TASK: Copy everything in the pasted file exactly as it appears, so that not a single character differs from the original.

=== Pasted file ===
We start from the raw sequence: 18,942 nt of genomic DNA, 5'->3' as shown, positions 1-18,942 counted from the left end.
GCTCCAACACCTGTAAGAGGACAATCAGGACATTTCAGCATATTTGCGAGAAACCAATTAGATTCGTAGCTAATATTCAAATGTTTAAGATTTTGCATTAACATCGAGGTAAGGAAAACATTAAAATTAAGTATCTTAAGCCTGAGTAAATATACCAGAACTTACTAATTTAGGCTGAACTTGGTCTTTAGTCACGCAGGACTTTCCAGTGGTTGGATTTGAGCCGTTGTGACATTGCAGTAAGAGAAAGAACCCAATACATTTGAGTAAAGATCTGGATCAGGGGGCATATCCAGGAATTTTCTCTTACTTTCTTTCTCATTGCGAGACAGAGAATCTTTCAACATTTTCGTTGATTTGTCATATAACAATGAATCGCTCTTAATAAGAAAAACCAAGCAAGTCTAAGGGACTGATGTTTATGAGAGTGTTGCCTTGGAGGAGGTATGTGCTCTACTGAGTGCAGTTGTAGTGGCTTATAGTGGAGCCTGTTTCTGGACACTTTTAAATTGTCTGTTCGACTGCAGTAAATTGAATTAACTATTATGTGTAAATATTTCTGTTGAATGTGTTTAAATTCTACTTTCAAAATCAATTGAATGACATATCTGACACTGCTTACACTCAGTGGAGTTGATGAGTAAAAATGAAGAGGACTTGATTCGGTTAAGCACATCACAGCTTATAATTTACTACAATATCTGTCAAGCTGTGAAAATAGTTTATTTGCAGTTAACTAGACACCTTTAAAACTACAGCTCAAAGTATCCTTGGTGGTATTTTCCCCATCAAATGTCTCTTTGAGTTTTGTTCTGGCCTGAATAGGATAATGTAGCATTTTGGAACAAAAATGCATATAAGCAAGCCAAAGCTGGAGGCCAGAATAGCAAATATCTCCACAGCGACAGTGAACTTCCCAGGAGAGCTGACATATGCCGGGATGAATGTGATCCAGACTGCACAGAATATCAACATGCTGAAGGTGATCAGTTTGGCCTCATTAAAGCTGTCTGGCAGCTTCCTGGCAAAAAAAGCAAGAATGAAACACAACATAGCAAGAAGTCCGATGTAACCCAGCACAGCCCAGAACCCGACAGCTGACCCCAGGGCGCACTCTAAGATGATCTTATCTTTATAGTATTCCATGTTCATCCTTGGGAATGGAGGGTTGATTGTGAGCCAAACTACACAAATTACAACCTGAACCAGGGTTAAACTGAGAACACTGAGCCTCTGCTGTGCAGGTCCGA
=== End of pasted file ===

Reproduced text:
We start from the raw sequence: 18,942 nt of genomic DNA, 5'->3' as shown, positions 1-18,942 counted from the left end.
GCTCCAACACCTGTAAGAGGACAATCAGGACATTTCAGCATATTTGCGAGAAACCAATTAGATTCGTAGCTAATATTCAAATGTTTAAGATTTTGCATTAACATCGAGGTAAGGAAAACATTAAAATTAAGTATCTTAAGCCTGAGTAAATATACCAGAACTTACTAATTTAGGCTGAACTTGGTCTTTAGTCACGCAGGACTTTCCAGTGGTTGGATTTGAGCCGTTGTGACATTGCAGTAAGAGAAAGAACCCAATACATTTGAGTAAAGATCTGGATCAGGGGGCATATCCAGGAATTTTCTCTTACTTTCTTTCTCATTGCGAGACAGAGAATCTTTCAACATTTTCGTTGATTTGTCATATAACAATGAATCGCTCTTAATAAGAAAAACCAAGCAAGTCTAAGGGACTGATGTTTATGAGAGTGTTGCCTTGGAGGAGGTATGTGCTCTACTGAGTGCAGTTGTAGTGGCTTATAGTGGAGCCTGTTTCTGGACACTTTTAAATTGTCTGTTCGACTGCAGTAAATTGAATTAACTATTATGTGTAAATATTTCTGTTGAATGTGTTTAAATTCTACTTTCAAAATCAATTGAATGACATATCTGACACTGCTTACACTCAGTGGAGTTGATGAGTAAAAATGAAGAGGACTTGATTCGGTTAAGCACATCACAGCTTATAATTTACTACAATATCTGTCAAGCTGTGAAAATAGTTTATTTGCAGTTAACTAGACACCTTTAAAACTACAGCTCAAAGTATCCTTGGTGGTATTTTCCCCATCAAATGTCTCTTTGAGTTTTGTTCTGGCCTGAATAGGATAATGTAGCATTTTGGAACAAAAATGCATATAAGCAAGCCAAAGCTGGAGGCCAGAATAGCAAATATCTCCACAGCGACAGTGAACTTCCCAGGAGAGCTGACATATGCCGGGATGAATGTGATCCAGACTGCACAGAATATCAACATGCTGAAGGTGATCAGTTTGGCCTCATTAAAGCTGTCTGGCAGCTTCCTGGCAAAAAAAGCAAGAATGAAACACAACATAGCAAGAAGTCCGATGTAACCCAGCACAGCCCAGAACCCGACAGCTGACCCCAGGGCGCACTCTAAGATGATCTTATCTTTATAGTATTCCATGTTCATCCTTGGGAATGGAGGGTTGATTGTGAGCCAAACTACACAAATTACAACCTGAACCAGGGTTAAACTGAGAACACTGAGCCTCTGCTGTGCAGGTCCGA